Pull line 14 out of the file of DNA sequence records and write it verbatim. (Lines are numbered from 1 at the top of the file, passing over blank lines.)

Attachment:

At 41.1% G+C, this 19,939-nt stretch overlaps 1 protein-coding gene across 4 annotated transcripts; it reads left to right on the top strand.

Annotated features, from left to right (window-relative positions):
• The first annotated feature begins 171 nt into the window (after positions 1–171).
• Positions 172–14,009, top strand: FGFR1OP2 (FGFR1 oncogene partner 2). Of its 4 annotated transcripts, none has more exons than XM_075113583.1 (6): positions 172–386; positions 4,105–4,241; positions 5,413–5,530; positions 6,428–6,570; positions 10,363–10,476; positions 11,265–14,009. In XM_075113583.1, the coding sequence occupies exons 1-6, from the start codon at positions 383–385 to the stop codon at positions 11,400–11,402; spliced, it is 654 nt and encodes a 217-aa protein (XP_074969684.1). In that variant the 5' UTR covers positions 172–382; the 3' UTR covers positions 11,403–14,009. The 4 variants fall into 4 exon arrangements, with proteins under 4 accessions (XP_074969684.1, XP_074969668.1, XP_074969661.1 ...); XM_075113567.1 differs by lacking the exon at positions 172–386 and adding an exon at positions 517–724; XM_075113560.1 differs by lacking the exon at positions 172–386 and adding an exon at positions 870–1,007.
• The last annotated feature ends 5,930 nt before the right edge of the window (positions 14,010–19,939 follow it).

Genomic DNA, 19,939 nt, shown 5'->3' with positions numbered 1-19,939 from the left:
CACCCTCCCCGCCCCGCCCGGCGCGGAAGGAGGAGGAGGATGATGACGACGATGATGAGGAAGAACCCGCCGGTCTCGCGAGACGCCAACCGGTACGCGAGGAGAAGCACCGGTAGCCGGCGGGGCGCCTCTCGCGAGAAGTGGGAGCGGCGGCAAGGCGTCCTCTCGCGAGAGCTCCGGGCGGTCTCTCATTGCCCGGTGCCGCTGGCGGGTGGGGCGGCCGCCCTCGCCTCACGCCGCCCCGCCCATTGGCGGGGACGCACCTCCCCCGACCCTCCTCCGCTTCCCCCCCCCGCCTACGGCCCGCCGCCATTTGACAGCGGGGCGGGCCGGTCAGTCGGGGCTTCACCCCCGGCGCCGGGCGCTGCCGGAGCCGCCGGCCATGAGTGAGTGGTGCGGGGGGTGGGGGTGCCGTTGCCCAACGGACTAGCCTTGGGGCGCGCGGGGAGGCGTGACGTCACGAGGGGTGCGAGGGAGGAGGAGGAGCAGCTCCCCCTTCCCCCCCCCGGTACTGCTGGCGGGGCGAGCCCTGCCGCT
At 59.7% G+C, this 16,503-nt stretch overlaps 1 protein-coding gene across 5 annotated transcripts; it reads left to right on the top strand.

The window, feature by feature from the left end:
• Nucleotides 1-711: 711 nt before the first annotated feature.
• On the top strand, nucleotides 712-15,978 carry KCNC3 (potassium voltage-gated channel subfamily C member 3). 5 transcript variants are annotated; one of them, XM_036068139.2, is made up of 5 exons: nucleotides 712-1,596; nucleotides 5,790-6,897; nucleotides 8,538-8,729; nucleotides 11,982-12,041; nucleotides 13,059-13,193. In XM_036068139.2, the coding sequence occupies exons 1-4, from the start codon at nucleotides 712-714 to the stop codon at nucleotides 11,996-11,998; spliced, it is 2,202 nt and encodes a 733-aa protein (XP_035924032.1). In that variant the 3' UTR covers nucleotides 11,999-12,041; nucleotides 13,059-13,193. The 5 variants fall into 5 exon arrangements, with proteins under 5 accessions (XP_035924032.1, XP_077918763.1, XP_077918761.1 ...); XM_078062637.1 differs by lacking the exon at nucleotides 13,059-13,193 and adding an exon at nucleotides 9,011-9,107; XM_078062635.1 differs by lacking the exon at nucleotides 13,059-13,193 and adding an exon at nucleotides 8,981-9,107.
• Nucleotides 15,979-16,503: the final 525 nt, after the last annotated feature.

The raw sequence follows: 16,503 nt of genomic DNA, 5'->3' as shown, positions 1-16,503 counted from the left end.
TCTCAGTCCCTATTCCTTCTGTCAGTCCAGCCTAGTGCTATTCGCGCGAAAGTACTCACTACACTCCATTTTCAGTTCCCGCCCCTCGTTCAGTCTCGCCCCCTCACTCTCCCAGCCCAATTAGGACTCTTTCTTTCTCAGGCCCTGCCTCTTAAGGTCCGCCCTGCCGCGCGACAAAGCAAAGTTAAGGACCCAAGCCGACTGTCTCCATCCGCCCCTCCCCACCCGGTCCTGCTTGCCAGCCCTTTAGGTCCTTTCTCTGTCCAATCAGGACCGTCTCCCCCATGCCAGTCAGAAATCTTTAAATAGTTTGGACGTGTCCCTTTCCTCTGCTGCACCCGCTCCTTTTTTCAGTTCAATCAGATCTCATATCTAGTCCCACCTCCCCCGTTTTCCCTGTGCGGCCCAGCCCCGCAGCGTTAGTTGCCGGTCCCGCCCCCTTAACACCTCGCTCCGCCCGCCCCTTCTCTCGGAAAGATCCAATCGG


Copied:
TCTCAGTCCCTATTCCTTCTGTCAGTCCAGCCTAGTGCTATTCGCGCGAAAGTACTCACTACACTCCATTTTCAGTTCCCGCCCCTCGTTCAGTCTCGCCCCCTCACTCTCCCAGCCCAATTAGGACTCTTTCTTTCTCAGGCCCTGCCTCTTAAGGTCCGCCCTGCCGCGCGACAAAGCAAAGTTAAGGACCCAAGCCGACTGTCTCCATCCGCCCCTCCCCACCCGGTCCTGCTTGCCAGCCCTTTAGGTCCTTTCTCTGTCCAATCAGGACCGTCTCCCCCATGCCAGTCAGAAATCTTTAAATAGTTTGGACGTGTCCCTTTCCTCTGCTGCACCCGCTCCTTTTTTCAGTTCAATCAGATCTCATATCTAGTCCCACCTCCCCCGTTTTCCCTGTGCGGCCCAGCCCCGCAGCGTTAGTTGCCGGTCCCGCCCCCTTAACACCTCGCTCCGCCCGCCCCTTCTCTCGGAAAGATCCAATCGG